“Concert Musical” is a saying I have been hearing so much more recently and it made me think, what exactly is the definition? Through my research, some have said that it’s a celebration of a great musical and a fantastic way to put a show across, especially in regards to the established songs. A more business-styled answer has been that ‘it has all the appeal of a grand musical but with only a fraction of the time, money and resources needed for full-scale productions’. Godspell is neither of these, but rather a very smart mix between the two.
Godspell kicks off its UK tour in London, to which it is warmly received at the Hackney Empire. The tour has come about through the acclaimed one-off concert at the West End’s Lyric Theatre last year. It is no wonder that the production has returned to ‘spread the word’ again.
I, for one, knew little about the musical and had a worry that a concert version of Godspell could ignore any character introductions or plot points that I may need to make sense of it’s storyline. Luckily, this was not the case. The show centres around the teachings of Jesus and his followers. Together, they share stories about leading good lives, love, redemption and more whilst facing challenges along the way. Whether or not people can link together the entire show for themselves, they can still enjoy and relate to the many individual performances and numbers.
The set, as expected for a concert tour, is basic. Chairs at the front, orchestra in the back and stairs either side leading up higher ledge above for actors movement and the good old step-and-clap. The set is used extensively for what I thought was going to be a pretty much stand-still concert in comparison. For better and for worse, I was wrong.
The beginning feels held back and microphone skills from majority of the soloists puts their voice across as lacklustre and inconsistent. However, it is soon revealed that they may have been a technical thing as within five minutes, the company are blasting through the roof with vocal talent and confidence.
The singing skills of this talented cast are undeniable. So much so that anything that isn’t a great solo, crazy rift or beautifully-blended harmony falls slightly grey in comparison. The audience participation in the show is something I am still trying to wrap my head around about whether or not I think it’s necessary. Various front-row patrons are taken on stage to play charades and such in the theme of the teachings of Jesus. It seems overly-hammed up but for anyone who was getting tiresome of song-after-song definitely started to pay more attention and for a UK tour, this may grab the attention of the less frequent theatre goers or musical appreciators.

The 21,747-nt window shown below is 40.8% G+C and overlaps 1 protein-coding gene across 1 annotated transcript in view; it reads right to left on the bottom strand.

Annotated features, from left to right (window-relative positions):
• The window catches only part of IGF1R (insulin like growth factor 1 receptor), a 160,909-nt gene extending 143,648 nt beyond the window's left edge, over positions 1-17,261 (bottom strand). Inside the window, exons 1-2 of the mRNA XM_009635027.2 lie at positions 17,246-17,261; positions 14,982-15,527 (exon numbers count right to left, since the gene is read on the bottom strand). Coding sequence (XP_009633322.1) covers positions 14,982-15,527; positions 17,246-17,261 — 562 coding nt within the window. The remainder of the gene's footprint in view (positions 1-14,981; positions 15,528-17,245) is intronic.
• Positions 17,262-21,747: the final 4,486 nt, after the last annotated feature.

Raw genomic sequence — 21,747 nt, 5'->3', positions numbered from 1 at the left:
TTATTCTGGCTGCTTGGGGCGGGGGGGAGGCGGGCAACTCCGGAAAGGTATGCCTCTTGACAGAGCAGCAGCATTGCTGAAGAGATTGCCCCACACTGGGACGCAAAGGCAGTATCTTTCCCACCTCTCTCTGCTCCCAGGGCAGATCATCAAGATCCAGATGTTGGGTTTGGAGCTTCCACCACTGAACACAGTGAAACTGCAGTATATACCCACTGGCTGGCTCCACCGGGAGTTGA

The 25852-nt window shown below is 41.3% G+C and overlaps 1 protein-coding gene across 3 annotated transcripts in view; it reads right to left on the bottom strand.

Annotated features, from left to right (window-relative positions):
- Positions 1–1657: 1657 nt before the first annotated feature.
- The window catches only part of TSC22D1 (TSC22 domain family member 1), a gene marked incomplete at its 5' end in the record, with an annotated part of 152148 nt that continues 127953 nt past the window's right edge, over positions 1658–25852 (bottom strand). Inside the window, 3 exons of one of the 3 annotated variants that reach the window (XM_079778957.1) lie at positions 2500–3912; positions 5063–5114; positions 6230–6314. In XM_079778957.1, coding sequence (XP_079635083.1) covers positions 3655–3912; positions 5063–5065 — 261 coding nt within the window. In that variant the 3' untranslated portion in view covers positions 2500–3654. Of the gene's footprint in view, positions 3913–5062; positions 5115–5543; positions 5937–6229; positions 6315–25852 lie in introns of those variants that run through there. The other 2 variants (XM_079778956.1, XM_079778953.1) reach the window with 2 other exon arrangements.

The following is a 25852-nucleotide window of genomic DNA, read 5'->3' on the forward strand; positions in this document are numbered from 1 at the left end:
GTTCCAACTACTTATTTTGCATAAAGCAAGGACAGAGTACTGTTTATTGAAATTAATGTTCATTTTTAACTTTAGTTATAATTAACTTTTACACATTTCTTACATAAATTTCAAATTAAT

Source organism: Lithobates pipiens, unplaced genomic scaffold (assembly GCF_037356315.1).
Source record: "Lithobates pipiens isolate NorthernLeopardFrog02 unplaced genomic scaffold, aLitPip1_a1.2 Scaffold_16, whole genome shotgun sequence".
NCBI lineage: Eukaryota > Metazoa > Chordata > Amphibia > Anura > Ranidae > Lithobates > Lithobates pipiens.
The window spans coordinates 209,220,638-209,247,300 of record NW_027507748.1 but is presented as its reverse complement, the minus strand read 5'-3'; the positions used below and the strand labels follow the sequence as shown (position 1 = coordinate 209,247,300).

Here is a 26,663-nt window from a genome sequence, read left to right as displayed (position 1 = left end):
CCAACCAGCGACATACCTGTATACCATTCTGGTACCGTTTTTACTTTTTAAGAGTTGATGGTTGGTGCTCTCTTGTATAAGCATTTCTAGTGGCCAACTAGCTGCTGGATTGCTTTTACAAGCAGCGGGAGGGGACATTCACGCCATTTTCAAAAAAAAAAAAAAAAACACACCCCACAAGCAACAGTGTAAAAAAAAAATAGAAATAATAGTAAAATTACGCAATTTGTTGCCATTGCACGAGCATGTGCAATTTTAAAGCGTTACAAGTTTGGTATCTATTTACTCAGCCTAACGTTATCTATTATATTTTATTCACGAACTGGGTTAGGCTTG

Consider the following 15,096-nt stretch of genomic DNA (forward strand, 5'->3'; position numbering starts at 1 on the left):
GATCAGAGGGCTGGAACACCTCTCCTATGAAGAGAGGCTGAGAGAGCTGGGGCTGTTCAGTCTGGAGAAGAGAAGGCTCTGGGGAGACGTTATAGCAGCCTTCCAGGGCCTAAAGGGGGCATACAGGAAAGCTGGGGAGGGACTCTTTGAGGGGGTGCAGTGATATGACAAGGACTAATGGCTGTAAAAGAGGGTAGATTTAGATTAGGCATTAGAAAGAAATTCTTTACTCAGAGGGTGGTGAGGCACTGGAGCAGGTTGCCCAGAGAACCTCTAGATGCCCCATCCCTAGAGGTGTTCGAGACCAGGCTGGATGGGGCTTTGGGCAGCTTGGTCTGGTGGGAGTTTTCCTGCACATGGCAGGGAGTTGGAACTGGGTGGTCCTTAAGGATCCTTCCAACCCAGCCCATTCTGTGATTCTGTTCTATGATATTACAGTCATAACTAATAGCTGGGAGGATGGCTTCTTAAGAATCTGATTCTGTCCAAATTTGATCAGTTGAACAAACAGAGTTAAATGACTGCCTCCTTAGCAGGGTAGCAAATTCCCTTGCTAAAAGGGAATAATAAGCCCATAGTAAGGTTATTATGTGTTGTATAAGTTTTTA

Dialogue is thin and majority of it is puns, specifically selected to humour a British audience. It is hit and miss. Mainly miss but as this tour progresses, the improvisation on this can improve and get slicker. The somewhat panto-styled humour fits in identically with the audience participation. I am not a fan but some audience members definitely are.
The whole company come off as a strong team throughout. The music is beautifully conducted by Russell Scott and the talented band. There is support from everyone and to everyone on that stage and it is great to see. Individual performances shine through just as much so as the group numbers. Harmonies are consistently on-point and vocals never cease to be anything but outstanding. The song ‘Learn Your Lessons Well’ still rings as a strong memory of the evening. Spectacular.
Godspell has television names such as Andy Abraham (X Factor) and Voice UK contestants like Mitch Miller and Leanne Jarvis to push its name out there. Those who came for these established individuals will not be disappointed, but equally impressed with other company members too such as Tom Senior, Laura Mansell, Jennifer Pots and Jason Broderick.
I really want to write about the individual vocal talents of majority of this cast, if not, all of them but I would definitely need permission to extend my review to a series of essays. They were all fantastic and it makes up for what can be seen as slightly over-directed and definitely over-choreographed. Maybe a few too many step-clap-run-around numbers for me. I may leave my opinion of the coloured-T-shirted, Joseph-like choir to myself.
With all this in mind, there still comes the question of, is Godspell a good choice for a concert UK tour? The production still struggles to find it’s balance between the professionalism and the panto but still pulls off an entertaining night. The consistency is off but the talent makes for a large chunk of it. The answer is yes. It will do well to opening the eyes of this musical to new people with its perfectly placed tour. However, those who know the musical and know it well, could afford to give it a miss or can go with the knowledge that what they are going for is songs just sung well. Incredibly well, mind you, but still, just that.
Review by Tomm Ingram
Godspell In Concert – The UK Tour 2015
The UK tour features a new, modern-day rock score packed to the heavens with favourites such as Light of the World, All Good Gifts and Day by Day. This timeless tale of friendship, loyalty and love has touched the hearts of countless theatregoers all over the world. Now UK theatre fans can join in the celebration as a spectacular ensemble is set to stir souls and raise spirits, together with a full live band.
Monday 6th April 2015